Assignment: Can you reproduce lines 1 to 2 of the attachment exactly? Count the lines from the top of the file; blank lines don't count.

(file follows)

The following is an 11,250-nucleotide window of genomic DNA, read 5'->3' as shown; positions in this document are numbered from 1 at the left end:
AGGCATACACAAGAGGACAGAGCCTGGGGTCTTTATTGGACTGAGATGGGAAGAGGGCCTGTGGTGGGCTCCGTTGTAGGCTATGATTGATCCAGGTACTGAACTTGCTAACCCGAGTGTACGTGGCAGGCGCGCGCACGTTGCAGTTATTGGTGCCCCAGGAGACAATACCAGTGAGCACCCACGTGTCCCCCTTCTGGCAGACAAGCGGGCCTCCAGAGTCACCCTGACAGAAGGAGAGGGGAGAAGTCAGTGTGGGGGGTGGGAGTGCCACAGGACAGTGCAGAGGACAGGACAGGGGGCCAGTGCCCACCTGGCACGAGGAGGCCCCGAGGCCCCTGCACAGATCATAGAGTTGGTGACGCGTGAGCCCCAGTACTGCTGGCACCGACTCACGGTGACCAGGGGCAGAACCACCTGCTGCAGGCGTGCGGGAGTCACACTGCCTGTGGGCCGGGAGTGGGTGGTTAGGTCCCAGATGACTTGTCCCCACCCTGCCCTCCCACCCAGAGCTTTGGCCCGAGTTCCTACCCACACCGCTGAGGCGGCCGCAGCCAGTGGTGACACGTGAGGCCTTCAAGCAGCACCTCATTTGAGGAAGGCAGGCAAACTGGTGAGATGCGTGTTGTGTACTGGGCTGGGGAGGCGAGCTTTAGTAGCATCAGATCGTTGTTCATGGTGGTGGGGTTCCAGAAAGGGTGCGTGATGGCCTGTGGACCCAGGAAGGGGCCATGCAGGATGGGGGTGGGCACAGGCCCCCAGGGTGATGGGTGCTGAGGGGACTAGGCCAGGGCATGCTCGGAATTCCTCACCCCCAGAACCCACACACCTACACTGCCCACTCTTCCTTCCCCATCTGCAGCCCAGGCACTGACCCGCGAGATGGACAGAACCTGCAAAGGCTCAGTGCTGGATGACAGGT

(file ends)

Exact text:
The following is an 11,250-nucleotide window of genomic DNA, read 5'->3' as shown; positions in this document are numbered from 1 at the left end:
AGGCATACACAAGAGGACAGAGCCTGGGGTCTTTATTGGACTGAGATGGGAAGAGGGCCTGTGGTGGGCTCCGTTGTAGGCTATGATTGATCCAGGTACTGAACTTGCTAACCCGAGTGTACGTGGCAGGCGCGCGCACGTTGCAGTTATTGGTGCCCCAGGAGACAATACCAGTGAGCACCCACGTGTCCCCCTTCTGGCAGACAAGCGGGCCTCCAGAGTCACCCTGACAGAAGGAGAGGGGAGAAGTCAGTGTGGGGGGTGGGAGTGCCACAGGACAGTGCAGAGGACAGGACAGGGGGCCAGTGCCCACCTGGCACGAGGAGGCCCCGAGGCCCCTGCACAGATCATAGAGTTGGTGACGCGTGAGCCCCAGTACTGCTGGCACCGACTCACGGTGACCAGGGGCAGAACCACCTGCTGCAGGCGTGCGGGAGTCACACTGCCTGTGGGCCGGGAGTGGGTGGTTAGGTCCCAGATGACTTGTCCCCACCCTGCCCTCCCACCCAGAGCTTTGGCCCGAGTTCCTACCCACACCGCTGAGGCGGCCGCAGCCAGTGGTGACACGTGAGGCCTTCAAGCAGCACCTCATTTGAGGAAGGCAGGCAAACTGGTGAGATGCGTGTTGTGTACTGGGCTGGGGAGGCGAGCTTTAGTAGCATCAGATCGTTGTTCATGGTGGTGGGGTTCCAGAAAGGGTGCGTGATGGCCTGTGGACCCAGGAAGGGGCCATGCAGGATGGGGGTGGGCACAGGCCCCCAGGGTGATGGGTGCTGAGGGGACTAGGCCAGGGCATGCTCGGAATTCCTCACCCCCAGAACCCACACACCTACACTGCCCACTCTTCCTTCCCCATCTGCAGCCCAGGCACTGACCCGCGAGATGGACAGAACCTGCAAAGGCTCAGTGCTGGATGACAGGT